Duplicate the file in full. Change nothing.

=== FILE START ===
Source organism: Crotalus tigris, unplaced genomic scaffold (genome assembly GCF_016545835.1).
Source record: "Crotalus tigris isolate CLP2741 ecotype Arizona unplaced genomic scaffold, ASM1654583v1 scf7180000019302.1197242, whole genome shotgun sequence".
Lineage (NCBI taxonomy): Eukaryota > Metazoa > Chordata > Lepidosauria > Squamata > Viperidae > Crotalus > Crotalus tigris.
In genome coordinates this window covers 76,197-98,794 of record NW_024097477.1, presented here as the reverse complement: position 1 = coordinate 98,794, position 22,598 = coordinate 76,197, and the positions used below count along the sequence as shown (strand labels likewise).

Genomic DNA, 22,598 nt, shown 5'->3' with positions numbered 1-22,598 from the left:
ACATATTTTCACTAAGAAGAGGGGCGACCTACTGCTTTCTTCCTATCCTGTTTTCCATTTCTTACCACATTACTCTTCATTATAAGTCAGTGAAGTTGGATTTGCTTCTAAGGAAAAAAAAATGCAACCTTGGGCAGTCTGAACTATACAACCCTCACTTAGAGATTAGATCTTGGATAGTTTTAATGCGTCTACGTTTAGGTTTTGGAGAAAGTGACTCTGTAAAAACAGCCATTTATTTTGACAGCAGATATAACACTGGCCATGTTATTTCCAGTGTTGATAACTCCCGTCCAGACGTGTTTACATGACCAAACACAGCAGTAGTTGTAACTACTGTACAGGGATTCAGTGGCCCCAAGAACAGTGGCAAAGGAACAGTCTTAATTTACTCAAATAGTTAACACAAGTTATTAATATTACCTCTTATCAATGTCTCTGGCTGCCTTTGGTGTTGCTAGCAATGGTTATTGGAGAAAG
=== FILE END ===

Source organism: Crotalus tigris, unplaced genomic scaffold (genome assembly GCF_016545835.1).
Source record: "Crotalus tigris isolate CLP2741 ecotype Arizona unplaced genomic scaffold, ASM1654583v1 scf7180000019302.1197242, whole genome shotgun sequence".
Lineage (NCBI taxonomy): Eukaryota > Metazoa > Chordata > Lepidosauria > Squamata > Viperidae > Crotalus > Crotalus tigris.
In genome coordinates this window covers 76,197-98,794 of record NW_024097477.1, presented here as the reverse complement: position 1 = coordinate 98,794, position 22,598 = coordinate 76,197, and the positions used below count along the sequence as shown (strand labels likewise).

Genomic DNA, 22,598 nt, shown 5'->3' with positions numbered 1-22,598 from the left:
ACATATTTTCACTAAGAAGAGGGGCGACCTACTGCTTTCTTCCTATCCTGTTTTCCATTTCTTACCACATTACTCTTCATTATAAGTCAGTGAAGTTGGATTTGCTTCTAAGGAAAAAAAAATGCAACCTTGGGCAGTCTGAACTATACAACCCTCACTTAGAGATTAGATCTTGGATAGTTTTAATGCGTCTACGTTTAGGTTTTGGAGAAAGTGACTCTGTAAAAACAGCCATTTATTTTGACAGCAGATATAACACTGGCCATGTTATTTCCAGTGTTGATAACTCCCGTCCAGACGTGTTTACATGACCAAACACAGCAGTAGTTGTAACTACTGTACAGGGATTCAGTGGCCCCAAGAACAGTGGCAAAGGAACAGTCTTAATTTACTCAAATAGTTAACACAAGTTATTAATATTACCTCTTATCAATGTCTCTGGCTGCCTTTGGTGTTGCTAGCAATGGTTATTGGAGAAAG